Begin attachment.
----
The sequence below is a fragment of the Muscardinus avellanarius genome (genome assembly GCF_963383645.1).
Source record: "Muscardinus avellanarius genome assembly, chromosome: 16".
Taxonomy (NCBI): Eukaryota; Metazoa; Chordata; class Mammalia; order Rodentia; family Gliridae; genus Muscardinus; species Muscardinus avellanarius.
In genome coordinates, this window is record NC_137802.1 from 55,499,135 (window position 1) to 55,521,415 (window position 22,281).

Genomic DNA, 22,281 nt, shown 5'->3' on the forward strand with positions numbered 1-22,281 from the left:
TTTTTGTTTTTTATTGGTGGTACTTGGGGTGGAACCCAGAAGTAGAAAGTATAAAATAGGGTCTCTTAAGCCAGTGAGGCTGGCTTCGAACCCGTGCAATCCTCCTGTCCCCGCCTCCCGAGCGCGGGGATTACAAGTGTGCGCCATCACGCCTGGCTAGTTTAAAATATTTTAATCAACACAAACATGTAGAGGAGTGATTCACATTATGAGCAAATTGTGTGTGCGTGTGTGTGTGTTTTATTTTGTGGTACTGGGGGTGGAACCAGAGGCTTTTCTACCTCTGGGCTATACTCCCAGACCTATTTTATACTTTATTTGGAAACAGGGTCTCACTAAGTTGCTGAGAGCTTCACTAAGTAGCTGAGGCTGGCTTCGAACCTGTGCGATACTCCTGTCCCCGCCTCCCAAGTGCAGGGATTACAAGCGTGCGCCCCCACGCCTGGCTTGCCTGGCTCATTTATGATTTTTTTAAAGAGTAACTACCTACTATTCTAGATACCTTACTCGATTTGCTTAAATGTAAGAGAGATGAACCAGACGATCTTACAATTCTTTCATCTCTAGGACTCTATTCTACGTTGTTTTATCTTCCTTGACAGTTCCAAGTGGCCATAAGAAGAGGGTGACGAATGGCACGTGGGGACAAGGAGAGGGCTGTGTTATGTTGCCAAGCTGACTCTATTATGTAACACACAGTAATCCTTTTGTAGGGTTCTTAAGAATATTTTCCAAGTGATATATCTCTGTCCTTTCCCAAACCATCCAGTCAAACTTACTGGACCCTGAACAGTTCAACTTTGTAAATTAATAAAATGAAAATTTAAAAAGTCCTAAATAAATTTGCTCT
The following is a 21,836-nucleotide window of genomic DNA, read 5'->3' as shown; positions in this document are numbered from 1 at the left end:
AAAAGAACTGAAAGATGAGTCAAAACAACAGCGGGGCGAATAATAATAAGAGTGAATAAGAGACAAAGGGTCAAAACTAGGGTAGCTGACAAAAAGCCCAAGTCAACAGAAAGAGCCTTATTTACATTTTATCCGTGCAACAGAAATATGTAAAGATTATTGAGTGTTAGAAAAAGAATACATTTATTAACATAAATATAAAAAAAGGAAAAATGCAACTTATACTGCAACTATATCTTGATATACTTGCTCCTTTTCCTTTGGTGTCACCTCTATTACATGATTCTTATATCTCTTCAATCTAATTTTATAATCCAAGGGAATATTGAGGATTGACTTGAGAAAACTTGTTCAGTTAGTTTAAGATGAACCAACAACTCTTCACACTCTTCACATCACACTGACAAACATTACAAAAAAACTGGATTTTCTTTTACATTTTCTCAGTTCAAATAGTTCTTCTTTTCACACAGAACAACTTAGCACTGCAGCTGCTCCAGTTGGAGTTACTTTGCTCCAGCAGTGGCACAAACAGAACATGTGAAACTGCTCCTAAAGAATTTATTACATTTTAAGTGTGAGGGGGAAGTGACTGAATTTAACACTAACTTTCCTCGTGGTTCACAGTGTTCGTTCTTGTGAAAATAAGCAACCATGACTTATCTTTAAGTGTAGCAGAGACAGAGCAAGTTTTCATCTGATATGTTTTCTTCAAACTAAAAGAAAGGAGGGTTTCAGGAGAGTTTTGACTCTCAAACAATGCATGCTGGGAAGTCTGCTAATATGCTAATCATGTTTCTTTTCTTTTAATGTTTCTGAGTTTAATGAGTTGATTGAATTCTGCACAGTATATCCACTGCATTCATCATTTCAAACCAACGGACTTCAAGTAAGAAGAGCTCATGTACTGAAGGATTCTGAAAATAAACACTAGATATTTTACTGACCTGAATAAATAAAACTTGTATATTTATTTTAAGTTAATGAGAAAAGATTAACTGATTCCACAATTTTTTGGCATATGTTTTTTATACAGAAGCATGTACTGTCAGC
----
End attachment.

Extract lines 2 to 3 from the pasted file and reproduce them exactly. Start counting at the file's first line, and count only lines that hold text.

Source record: "Muscardinus avellanarius genome assembly, chromosome: 16".
Taxonomy (NCBI): Eukaryota; Metazoa; Chordata; class Mammalia; order Rodentia; family Gliridae; genus Muscardinus; species Muscardinus avellanarius.